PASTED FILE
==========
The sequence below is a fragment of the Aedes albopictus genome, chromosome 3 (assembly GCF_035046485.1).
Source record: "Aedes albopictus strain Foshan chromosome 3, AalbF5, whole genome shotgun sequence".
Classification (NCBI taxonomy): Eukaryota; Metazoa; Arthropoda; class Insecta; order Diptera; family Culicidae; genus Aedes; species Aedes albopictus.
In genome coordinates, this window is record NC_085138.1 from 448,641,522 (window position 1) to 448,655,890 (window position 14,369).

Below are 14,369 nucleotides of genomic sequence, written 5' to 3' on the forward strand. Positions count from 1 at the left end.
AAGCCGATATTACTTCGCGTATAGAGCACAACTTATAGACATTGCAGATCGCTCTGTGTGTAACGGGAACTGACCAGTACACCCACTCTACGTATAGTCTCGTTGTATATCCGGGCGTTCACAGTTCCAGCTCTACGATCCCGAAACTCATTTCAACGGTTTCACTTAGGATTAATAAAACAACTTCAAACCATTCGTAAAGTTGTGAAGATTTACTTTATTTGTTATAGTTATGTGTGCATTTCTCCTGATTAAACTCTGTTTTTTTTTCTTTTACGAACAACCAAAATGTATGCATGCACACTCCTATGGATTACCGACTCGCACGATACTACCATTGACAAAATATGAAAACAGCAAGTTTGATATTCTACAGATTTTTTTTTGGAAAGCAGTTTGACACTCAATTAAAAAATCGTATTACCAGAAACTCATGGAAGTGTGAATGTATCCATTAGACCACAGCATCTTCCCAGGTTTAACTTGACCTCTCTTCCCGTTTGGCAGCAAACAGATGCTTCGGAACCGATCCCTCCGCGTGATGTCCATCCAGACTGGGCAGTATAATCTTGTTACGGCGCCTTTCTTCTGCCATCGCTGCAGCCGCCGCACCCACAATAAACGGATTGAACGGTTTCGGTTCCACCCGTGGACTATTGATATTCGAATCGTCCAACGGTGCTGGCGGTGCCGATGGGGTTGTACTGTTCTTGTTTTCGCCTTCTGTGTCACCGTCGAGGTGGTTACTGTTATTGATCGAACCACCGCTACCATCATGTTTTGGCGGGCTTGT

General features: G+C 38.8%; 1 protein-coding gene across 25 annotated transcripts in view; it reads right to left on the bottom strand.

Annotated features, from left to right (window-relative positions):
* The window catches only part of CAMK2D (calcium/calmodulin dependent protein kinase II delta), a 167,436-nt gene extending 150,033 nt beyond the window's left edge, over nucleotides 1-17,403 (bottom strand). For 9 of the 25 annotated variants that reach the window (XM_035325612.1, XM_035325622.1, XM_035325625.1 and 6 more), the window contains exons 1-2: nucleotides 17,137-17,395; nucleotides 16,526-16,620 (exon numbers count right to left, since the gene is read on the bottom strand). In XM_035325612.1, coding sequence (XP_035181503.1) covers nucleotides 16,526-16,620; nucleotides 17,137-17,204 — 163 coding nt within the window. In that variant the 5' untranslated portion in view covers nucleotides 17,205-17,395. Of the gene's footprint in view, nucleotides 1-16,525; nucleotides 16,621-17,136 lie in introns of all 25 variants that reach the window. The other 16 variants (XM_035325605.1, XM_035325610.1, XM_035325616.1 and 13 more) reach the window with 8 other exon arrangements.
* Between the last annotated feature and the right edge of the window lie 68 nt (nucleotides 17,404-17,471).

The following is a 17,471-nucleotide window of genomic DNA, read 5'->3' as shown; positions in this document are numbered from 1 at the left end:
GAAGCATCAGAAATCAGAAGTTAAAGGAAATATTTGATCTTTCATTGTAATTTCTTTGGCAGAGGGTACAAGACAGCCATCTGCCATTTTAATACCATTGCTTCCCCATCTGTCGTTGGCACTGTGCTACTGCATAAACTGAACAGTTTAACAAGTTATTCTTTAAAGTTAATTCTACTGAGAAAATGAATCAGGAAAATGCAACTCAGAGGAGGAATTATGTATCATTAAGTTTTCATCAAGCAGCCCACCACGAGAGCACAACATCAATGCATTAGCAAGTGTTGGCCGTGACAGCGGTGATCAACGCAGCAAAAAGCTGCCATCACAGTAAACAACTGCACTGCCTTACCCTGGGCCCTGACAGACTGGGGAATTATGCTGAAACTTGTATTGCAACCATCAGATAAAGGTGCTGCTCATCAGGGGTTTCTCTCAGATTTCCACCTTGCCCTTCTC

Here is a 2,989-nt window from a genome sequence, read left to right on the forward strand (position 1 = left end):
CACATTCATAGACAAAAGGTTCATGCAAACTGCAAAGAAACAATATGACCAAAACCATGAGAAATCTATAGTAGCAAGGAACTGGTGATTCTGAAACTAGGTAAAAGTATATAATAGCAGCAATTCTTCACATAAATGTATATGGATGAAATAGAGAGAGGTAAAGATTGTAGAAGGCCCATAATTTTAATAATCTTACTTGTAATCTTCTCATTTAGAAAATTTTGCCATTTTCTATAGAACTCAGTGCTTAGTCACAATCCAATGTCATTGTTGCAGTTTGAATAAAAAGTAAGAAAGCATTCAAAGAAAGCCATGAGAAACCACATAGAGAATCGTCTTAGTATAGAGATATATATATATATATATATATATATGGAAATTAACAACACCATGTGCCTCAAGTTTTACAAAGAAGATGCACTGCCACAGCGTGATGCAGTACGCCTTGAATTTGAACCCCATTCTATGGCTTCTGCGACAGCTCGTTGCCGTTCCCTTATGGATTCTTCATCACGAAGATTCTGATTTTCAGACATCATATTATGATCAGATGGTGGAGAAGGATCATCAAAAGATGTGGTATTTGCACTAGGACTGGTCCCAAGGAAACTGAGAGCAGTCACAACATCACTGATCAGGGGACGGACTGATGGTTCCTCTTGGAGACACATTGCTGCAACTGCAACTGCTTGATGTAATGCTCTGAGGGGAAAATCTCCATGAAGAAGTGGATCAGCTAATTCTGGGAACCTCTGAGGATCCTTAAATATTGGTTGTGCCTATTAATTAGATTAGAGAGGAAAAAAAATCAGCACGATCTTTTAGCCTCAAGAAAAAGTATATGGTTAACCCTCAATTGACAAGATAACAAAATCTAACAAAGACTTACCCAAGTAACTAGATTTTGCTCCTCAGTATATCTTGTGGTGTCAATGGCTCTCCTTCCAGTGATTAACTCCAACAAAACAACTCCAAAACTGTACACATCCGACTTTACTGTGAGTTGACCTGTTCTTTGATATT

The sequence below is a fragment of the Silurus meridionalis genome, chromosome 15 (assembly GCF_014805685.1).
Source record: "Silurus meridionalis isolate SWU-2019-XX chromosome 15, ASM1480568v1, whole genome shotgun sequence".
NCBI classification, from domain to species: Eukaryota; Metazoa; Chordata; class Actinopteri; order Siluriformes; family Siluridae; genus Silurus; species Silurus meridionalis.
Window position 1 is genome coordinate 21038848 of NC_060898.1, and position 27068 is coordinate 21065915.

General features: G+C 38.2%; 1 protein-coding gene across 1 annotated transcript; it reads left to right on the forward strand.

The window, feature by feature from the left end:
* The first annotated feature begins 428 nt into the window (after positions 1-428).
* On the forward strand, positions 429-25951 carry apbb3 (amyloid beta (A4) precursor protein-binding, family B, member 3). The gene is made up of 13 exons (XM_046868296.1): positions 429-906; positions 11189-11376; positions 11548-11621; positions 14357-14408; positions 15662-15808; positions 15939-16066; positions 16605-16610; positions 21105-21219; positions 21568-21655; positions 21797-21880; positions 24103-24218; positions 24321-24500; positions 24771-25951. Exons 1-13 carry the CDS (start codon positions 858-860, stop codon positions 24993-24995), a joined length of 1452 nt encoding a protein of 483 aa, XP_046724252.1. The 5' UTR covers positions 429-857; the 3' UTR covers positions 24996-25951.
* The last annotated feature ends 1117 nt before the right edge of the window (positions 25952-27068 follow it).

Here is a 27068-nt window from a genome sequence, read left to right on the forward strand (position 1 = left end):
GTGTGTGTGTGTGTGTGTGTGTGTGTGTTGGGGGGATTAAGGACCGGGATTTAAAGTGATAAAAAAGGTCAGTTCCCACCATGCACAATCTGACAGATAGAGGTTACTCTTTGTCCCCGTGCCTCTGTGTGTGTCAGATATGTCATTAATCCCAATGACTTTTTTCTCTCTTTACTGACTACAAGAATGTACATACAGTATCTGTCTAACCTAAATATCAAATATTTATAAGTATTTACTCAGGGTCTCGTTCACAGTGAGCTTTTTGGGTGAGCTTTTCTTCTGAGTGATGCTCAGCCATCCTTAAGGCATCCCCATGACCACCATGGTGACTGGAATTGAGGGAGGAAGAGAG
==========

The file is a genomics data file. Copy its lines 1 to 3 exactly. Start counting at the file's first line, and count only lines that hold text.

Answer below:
The sequence below is a fragment of the Aedes albopictus genome, chromosome 3 (assembly GCF_035046485.1).
Source record: "Aedes albopictus strain Foshan chromosome 3, AalbF5, whole genome shotgun sequence".
Classification (NCBI taxonomy): Eukaryota; Metazoa; Arthropoda; class Insecta; order Diptera; family Culicidae; genus Aedes; species Aedes albopictus.